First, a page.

One of the biggest and most touted health benefits of electric-powered light rail systems – like the proposed Metro Gold Line Foothill Extension – is the decrease in air pollution. It’s a no-brainer. A viable transportation alternative leads to less cars, which means less smog going into our immediate atmosphere, thus increasing the amount of clean air we breathe and improving our quality of life. And obviously, as we face our century’s newest challenge of global warming, public transportation agencies and advocates have been touting these same benefits. It’s a meaningful argument, because unfortunately there are those who can attest to the impact of pollution on their health.
But what about the impact of vehicle dependency on our lifestyle? The modern day obesity epidemic can certainly be attributed to several different lifestyle factors, one of which is the inactivity that comes with a reliance on personal transportation. So would public transportation riders see any improvement in this aspect? Most likely.
From Science Daily, the Journal of Public Health Policy recently published findings that people who take public transportation were three times more likely to meet the US Surgeon General’s recommendation of 30 minutes of physical activity per day – an amount that (even in short bouts of activity) is considered enough to reduce “obesity levels, coronary heart disease, and hypertension.” The reason is simple: people who use public transportation have to walk more than their auto-dependent counterparts. And these “short walks throughout our day are historically how we have gotten our activity,” which unfortunately have been phased out of many people’s daily routines.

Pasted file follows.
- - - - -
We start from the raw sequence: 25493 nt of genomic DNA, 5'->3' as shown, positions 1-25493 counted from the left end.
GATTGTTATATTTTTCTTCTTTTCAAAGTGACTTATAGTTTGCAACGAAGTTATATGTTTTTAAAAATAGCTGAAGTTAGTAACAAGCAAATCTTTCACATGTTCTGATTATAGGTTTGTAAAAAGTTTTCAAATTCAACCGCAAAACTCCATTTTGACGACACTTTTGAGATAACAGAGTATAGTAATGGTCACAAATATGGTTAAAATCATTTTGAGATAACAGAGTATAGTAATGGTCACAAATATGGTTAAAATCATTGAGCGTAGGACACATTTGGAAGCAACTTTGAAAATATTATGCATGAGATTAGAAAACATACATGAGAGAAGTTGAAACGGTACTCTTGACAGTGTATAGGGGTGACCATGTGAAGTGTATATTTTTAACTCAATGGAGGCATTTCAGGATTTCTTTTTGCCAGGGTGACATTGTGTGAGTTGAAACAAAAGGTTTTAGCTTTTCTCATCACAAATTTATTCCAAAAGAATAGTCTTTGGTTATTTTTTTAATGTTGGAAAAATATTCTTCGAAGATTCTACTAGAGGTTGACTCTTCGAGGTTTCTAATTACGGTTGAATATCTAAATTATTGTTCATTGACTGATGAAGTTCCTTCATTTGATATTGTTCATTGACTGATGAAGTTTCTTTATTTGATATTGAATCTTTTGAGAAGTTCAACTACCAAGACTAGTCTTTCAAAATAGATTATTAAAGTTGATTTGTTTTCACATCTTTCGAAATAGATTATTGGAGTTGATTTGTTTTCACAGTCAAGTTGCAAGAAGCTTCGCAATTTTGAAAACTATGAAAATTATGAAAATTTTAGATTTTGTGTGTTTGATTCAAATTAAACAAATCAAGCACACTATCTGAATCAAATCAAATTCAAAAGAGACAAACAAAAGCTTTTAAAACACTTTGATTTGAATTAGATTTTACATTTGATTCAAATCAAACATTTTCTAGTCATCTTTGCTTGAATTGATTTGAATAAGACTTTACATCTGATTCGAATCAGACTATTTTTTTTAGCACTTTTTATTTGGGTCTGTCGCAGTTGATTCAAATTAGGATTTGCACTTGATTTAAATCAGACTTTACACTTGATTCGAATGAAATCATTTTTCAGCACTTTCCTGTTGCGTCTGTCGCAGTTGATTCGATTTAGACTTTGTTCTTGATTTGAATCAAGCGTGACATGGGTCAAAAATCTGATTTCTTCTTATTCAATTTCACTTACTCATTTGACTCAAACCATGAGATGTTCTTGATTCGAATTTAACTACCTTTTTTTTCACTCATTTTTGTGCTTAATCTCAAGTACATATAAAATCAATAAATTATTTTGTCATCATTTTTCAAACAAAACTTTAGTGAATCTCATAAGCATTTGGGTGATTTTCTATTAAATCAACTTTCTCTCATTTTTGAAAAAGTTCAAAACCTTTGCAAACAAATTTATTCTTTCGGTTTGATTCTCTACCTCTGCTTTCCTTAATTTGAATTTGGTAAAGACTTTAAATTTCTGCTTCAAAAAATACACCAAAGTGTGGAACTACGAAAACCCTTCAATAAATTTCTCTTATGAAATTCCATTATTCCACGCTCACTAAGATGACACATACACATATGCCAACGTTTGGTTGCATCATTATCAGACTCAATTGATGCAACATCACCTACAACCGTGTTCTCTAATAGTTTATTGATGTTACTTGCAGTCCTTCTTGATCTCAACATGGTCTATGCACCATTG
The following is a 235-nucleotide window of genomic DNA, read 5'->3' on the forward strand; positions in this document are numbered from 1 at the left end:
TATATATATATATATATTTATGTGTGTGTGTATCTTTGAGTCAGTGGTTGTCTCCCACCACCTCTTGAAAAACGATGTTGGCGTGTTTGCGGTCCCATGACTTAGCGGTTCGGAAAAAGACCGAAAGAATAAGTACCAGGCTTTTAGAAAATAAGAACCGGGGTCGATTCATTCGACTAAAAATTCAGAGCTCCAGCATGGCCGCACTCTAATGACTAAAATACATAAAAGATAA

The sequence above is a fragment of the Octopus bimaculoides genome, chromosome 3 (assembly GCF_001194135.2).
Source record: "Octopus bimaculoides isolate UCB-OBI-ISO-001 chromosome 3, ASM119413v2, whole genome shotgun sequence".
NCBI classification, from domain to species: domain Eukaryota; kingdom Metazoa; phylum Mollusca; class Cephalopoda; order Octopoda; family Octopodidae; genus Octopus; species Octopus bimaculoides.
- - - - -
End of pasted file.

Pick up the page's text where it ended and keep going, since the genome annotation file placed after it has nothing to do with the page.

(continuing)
While the study found a positive correlation between public transportation use and meeting the daily physical activity recommendations to starve off obesity, it also found (obviously) the exact opposite negative correlation for car use.
So to correct the question in our headline: Would we see a positive correlation between the health of San Gabriel Valley residents and the opening (and operation) of the Foothill Extension?